spaceSpace and Physics

Image Of Saturn Pinpoints The Spot Where Cassini Met Its Demise


Robin Andrews

Science & Policy Writer

Here be where Cassini died. NASA/JPL-Caltech/SSI

In case you missed the memo, Cassini is no more. Although it plunged through the Saturnian skies and fragmented into a million little pieces, the wealth of data it collected on its arduous, glorious journey will continue to lead to scientific papers, discoveries, and the occasional nostalgic, melancholic tear or two from space aficionados around the world.

Back in November, NASA unleashed a beautiful mosaic of images taken by Cassini, said to be its last ever shots before it met its dramatic doom. However, far from stopping there, NASA – almost grimly keen to show us the final few hours of the space probe’s deadly cascade in as much detail as possible – has set another image loose on the public.


Releasing a new image of Saturn’s night side, illuminated by sunlight reflected by its spectacular rings, a white oval adorns the image. This is where Cassini, driven to its own demise by those ruthless engineers at the venerable space agency, would ultimately pierce through the hazy clouds and begin pushing up the daisies on September 15, 2017.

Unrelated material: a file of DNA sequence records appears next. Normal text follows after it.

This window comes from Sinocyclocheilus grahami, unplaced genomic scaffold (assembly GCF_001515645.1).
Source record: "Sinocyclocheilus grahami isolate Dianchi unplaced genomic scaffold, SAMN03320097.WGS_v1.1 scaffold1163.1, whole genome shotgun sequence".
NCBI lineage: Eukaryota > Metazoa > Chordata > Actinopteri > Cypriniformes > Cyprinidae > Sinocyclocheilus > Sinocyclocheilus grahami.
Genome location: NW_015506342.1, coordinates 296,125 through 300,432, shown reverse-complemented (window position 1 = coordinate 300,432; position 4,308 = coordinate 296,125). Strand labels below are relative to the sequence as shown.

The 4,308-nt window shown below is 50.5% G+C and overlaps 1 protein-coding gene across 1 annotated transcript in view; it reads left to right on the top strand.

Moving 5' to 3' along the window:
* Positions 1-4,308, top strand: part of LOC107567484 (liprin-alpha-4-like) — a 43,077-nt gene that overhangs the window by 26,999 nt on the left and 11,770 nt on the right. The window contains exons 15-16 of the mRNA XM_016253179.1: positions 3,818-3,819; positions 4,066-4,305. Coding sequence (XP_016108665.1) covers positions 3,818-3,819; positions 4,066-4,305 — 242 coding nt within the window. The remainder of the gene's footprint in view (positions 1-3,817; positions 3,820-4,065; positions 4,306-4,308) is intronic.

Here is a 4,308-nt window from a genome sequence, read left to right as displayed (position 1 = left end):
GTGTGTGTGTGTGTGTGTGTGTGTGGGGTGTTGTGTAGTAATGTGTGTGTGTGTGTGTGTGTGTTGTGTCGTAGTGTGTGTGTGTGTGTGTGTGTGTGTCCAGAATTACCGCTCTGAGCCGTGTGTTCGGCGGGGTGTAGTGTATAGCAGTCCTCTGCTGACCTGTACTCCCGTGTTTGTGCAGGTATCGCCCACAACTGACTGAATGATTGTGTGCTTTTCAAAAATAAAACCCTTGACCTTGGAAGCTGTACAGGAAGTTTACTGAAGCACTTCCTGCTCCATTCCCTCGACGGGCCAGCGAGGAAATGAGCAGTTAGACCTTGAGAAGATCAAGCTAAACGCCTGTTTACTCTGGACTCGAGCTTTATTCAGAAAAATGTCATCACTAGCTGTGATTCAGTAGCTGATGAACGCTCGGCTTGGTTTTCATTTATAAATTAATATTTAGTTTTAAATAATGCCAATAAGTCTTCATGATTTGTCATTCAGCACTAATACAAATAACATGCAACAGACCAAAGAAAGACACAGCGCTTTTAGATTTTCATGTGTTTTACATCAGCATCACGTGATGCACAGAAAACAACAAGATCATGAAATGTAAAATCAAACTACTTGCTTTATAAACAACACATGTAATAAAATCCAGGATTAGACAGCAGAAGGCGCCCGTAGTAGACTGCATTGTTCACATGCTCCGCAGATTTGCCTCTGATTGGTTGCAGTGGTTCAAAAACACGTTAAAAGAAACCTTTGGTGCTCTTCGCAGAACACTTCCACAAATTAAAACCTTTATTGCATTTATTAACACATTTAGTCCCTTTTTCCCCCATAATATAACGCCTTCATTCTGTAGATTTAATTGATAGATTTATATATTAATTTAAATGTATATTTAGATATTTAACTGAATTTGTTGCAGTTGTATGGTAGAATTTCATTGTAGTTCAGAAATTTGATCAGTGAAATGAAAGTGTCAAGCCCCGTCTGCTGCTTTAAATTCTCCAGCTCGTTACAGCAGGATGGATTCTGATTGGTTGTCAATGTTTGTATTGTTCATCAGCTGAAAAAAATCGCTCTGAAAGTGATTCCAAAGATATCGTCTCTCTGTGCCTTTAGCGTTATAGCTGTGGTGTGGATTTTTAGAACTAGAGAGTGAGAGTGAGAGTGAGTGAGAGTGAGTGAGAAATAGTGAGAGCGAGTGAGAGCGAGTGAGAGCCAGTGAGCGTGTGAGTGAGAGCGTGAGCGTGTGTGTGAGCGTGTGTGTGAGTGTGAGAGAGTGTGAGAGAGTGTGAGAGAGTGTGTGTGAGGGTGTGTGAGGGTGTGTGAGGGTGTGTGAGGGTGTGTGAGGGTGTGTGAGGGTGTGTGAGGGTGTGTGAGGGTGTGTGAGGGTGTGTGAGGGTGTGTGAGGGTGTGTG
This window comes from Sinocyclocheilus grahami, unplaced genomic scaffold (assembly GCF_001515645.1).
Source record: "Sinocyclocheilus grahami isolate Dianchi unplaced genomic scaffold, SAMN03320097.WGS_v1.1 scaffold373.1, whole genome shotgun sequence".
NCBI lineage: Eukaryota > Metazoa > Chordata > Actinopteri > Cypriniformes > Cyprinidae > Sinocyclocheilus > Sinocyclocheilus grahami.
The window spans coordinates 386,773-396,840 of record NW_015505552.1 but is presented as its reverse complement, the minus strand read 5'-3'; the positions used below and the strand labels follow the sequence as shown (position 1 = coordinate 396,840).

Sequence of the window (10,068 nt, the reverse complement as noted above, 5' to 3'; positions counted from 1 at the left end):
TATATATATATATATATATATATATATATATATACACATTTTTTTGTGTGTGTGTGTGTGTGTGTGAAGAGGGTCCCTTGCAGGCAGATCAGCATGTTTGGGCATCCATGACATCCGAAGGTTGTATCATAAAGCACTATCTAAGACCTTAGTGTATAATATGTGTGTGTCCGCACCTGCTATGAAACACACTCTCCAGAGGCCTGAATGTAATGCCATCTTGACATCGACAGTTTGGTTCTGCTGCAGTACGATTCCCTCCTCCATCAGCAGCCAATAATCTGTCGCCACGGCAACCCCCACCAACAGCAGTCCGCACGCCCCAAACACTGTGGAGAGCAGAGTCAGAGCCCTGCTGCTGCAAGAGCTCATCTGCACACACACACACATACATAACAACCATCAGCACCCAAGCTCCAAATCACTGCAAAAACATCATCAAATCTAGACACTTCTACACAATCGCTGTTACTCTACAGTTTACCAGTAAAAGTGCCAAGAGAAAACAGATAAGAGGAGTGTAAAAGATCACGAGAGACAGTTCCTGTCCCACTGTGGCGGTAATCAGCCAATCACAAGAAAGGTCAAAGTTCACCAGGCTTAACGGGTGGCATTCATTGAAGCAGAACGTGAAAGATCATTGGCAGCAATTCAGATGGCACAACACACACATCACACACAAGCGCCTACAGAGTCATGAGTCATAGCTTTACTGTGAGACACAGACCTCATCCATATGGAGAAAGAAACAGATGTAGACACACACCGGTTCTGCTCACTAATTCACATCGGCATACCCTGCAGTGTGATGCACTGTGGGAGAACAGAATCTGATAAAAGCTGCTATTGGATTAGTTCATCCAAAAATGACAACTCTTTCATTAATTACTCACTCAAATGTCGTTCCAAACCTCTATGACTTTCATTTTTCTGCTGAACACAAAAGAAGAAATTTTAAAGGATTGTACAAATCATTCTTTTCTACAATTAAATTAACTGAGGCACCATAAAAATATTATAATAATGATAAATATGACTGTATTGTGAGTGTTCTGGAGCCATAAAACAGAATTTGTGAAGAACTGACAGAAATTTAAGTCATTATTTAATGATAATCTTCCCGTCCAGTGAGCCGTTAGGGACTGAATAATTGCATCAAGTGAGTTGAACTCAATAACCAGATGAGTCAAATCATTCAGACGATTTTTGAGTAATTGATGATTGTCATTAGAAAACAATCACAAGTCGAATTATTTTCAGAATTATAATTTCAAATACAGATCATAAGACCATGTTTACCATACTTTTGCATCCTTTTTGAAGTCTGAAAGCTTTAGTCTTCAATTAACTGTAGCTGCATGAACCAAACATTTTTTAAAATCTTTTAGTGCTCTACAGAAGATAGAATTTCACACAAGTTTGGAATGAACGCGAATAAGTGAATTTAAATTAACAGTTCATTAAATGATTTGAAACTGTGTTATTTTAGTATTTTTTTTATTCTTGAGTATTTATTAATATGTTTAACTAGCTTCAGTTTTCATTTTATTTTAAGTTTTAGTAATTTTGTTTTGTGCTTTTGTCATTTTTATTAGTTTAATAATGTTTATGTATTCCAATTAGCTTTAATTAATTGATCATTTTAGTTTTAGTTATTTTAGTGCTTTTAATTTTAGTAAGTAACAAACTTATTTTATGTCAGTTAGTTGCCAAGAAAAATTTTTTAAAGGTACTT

This image, taken through a variety of spectral filters, is a composite, one that’s designed to look as much like the real thing as possible. They were taken on September 14 – less than a day before its personal apocalypse – at a distance of around 634,000 kilometers (394,000 miles) from Saturn.

Sad times. NASA/JPL/SSI

Prior to its death, Cassini managed to build up a solid picture of the gas giant’s gravitational well and its enigmatic magnetic field, as well as helped to work out what the Solar System’s most aesthetically pleasing world is actually composed of. We also now have a better understanding of its satellites and its rings, particularly its inner slithers, which the spacecraft passed daringly close to multiple times during the appropriately named “Grand Finale” final mission stage.

Ending its 13-year-long exploration of the Saturnian system, and its 20-year-long overall journey through the shadows of space, the metal servant of humanity was purposefully piloted into the gas giant, ensuring that an accidental, contaminating crash onto one of its potentially habitable moons never took place.


NASA’s Jet Propulsion Laboratory (JPL) noted that, shortly after entering the atmosphere at breakneck speeds, it “burned up and disintegrated like a meteor”, a send-off many of us, we’re sure, would like when the time comes.

Don’t expect this image to be the last of Cassini, by the way. It sent back reams of data during its mission, which will be thoroughly perused through and analyzed for years, and decades, to come.


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